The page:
Published: March 8, 2011
The Smithsonian’s Cooper-Hewitt National Design Museum, 2 East 91st Street at Fifth Avenue, will present “Color Moves: Art and Fashion by Sonia Delaunay,” from March 18 to June 5. The exhibition features abstract painter and extraordinary colorist Sonia Delaunay’s designs for textiles and fashion in the 1920s through the 1940s, when she was intensively exploring the relationship between fabrics and contemporary art.
In the first major US museum exhibit, the 300 works on view include garments and textiles with correlating designs, fashion illustrations and period photographs.
Delaunay (1885‱979) applied her talents and theories to all areas of visual expression, including graphics, theater and film, interiors, fashion and textiles. She made little distinction between her paintings and her design work, considering all to be part of a practice of bringing art into everyday life.
“Color Moves” surveys the artist’s designs for fashion and textiles, covering two major periods: the 1920s, when she had her own Atelier Simultané in Paris, and the 1930s, when she designed textiles for the fashionable Metz & Co department store in Amsterdam. It brings together exceptional examples of designs, textiles, garments and photographs from the Musée des Arts Décoratifs, Musée de la Mode de la Ville de Paris, the Musée de l’Impression sur Étoffes de Mulhouse, the Bibliothèque Nationale de France and private collections from Europe and the United States.
Born Sonia Terk in Russia, Delaunay moved to Paris as a young woman and remained there most of her life. In 1910 she married the painter Robert Delaunay, while the two worked closely together on their theory of “simultaneity,” or the sensation of movement and rhythm created by the simultaneous contrasts of certain colors.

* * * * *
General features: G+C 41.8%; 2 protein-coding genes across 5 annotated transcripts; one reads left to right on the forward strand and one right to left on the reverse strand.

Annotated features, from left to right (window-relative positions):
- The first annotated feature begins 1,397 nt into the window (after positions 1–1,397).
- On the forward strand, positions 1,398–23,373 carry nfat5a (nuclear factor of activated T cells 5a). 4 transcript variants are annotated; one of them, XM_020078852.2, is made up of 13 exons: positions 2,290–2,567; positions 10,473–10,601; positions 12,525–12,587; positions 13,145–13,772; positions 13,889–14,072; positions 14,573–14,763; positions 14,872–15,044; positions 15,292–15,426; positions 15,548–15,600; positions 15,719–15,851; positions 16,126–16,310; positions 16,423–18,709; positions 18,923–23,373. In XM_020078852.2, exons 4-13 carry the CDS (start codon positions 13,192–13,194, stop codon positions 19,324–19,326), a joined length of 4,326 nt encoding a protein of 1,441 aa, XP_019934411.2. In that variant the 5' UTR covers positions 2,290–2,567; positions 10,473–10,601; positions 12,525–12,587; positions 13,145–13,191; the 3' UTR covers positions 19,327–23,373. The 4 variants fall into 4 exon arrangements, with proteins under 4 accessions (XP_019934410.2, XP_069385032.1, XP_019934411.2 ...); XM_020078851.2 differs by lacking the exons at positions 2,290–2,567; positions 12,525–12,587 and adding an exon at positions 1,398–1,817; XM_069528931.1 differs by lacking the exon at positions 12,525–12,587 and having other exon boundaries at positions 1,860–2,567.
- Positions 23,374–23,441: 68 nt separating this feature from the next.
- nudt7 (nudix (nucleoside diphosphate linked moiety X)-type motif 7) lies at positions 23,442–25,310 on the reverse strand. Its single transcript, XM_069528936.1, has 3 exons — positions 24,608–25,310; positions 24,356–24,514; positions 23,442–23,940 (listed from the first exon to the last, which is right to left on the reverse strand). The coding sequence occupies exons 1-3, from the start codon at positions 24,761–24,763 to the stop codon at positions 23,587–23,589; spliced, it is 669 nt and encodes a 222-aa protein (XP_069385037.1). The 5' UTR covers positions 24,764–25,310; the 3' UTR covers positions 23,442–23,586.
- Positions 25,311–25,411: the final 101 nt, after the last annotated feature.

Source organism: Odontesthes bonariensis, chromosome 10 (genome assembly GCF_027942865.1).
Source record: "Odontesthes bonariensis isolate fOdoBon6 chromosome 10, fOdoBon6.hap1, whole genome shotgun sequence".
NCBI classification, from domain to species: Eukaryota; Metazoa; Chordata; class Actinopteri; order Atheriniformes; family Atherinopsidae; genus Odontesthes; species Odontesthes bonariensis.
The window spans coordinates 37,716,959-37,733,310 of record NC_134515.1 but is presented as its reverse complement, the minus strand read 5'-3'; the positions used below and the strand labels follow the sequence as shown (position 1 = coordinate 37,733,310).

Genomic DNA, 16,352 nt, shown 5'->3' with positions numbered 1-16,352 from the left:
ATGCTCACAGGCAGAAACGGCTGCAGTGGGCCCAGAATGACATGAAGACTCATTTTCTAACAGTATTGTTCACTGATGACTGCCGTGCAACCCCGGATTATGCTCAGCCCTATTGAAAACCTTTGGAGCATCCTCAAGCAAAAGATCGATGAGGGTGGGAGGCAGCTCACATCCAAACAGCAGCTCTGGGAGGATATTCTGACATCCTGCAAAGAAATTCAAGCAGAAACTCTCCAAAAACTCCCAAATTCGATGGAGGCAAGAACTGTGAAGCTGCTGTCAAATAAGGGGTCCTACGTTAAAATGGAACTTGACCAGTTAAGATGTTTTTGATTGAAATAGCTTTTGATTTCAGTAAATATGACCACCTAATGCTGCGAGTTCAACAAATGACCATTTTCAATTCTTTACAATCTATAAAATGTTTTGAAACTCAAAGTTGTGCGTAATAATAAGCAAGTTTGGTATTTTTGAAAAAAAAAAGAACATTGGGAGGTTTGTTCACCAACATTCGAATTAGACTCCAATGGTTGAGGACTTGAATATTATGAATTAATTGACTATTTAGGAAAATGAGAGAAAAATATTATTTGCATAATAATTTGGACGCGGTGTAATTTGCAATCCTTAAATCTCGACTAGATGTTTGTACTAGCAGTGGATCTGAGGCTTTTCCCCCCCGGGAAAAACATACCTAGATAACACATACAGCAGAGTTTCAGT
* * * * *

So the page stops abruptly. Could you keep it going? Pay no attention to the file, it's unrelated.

The exhibit begins with her experimental “poem dresses” of the 1910s, which represented a synthesis of word, body and movement. The concept perhaps first coalesced for her in the work with poet Blaise Cendrars, whose poems she illuminated with abstract color forms.
The first large gallery will be devoted to the “Simultaneous Boutique,” which opened in conjunction with the 1925 Paris Decorative Arts Exposition, and where Delaunay exhibited garments that were extensions of her painting practice. The fashions are pure geometric forms in rhythmic patterns and brilliant colors that exactly suited the modern spirit. A display of garments from this period will be on view, including driving caps, bathing suits and a coat made for Gloria Swanson.
Black and white photographs of models and famous actresses of the day wearing Delaunay’s creations evoke the glamour of Jazz Age Paris in the 1920s.
The second part of the exhibit will examine her work for the Metz & Co. department store in Amsterdam, which is virtually unknown in the United States.
The completeness of the Metz & Co. collection enables Cooper-Hewitt to show Delaunay’s process, from the initial sketch through the finished product, as she developed her technical skills as a textile designer. Metz & Co. director Joseph de Leeuw also promoted other artist/designers, including Bart van der Leck and Gerrit Rietveld, and one area of the exhibition will explore the mutual aesthetic influences among these important figures.
For information, www.cooperhewitt.org or 212-849-8400.
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